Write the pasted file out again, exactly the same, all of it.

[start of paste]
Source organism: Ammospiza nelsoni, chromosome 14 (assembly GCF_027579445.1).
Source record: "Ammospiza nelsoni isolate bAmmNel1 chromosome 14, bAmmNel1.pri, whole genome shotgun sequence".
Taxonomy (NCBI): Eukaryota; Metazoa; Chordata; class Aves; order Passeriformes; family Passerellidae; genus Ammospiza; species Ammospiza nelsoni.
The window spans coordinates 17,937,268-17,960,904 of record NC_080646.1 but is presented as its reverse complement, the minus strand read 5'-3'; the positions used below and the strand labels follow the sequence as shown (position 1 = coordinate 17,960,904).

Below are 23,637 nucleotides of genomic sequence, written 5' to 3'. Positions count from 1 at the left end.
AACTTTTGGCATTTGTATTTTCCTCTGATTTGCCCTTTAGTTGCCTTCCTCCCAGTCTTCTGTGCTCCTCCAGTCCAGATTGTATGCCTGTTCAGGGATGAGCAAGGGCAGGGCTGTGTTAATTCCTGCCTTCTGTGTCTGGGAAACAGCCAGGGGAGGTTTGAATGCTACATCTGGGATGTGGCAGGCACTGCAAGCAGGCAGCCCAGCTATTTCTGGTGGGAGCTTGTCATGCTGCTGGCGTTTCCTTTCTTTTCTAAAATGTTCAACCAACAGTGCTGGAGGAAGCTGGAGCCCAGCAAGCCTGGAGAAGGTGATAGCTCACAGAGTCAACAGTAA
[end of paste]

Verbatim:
Source organism: Ammospiza nelsoni, chromosome 14 (assembly GCF_027579445.1).
Source record: "Ammospiza nelsoni isolate bAmmNel1 chromosome 14, bAmmNel1.pri, whole genome shotgun sequence".
Taxonomy (NCBI): Eukaryota; Metazoa; Chordata; class Aves; order Passeriformes; family Passerellidae; genus Ammospiza; species Ammospiza nelsoni.
The window spans coordinates 17,937,268-17,960,904 of record NC_080646.1 but is presented as its reverse complement, the minus strand read 5'-3'; the positions used below and the strand labels follow the sequence as shown (position 1 = coordinate 17,960,904).

Below are 23,637 nucleotides of genomic sequence, written 5' to 3'. Positions count from 1 at the left end.
AACTTTTGGCATTTGTATTTTCCTCTGATTTGCCCTTTAGTTGCCTTCCTCCCAGTCTTCTGTGCTCCTCCAGTCCAGATTGTATGCCTGTTCAGGGATGAGCAAGGGCAGGGCTGTGTTAATTCCTGCCTTCTGTGTCTGGGAAACAGCCAGGGGAGGTTTGAATGCTACATCTGGGATGTGGCAGGCACTGCAAGCAGGCAGCCCAGCTATTTCTGGTGGGAGCTTGTCATGCTGCTGGCGTTTCCTTTCTTTTCTAAAATGTTCAACCAACAGTGCTGGAGGAAGCTGGAGCCCAGCAAGCCTGGAGAAGGTGATAGCTCACAGAGTCAACAGTAA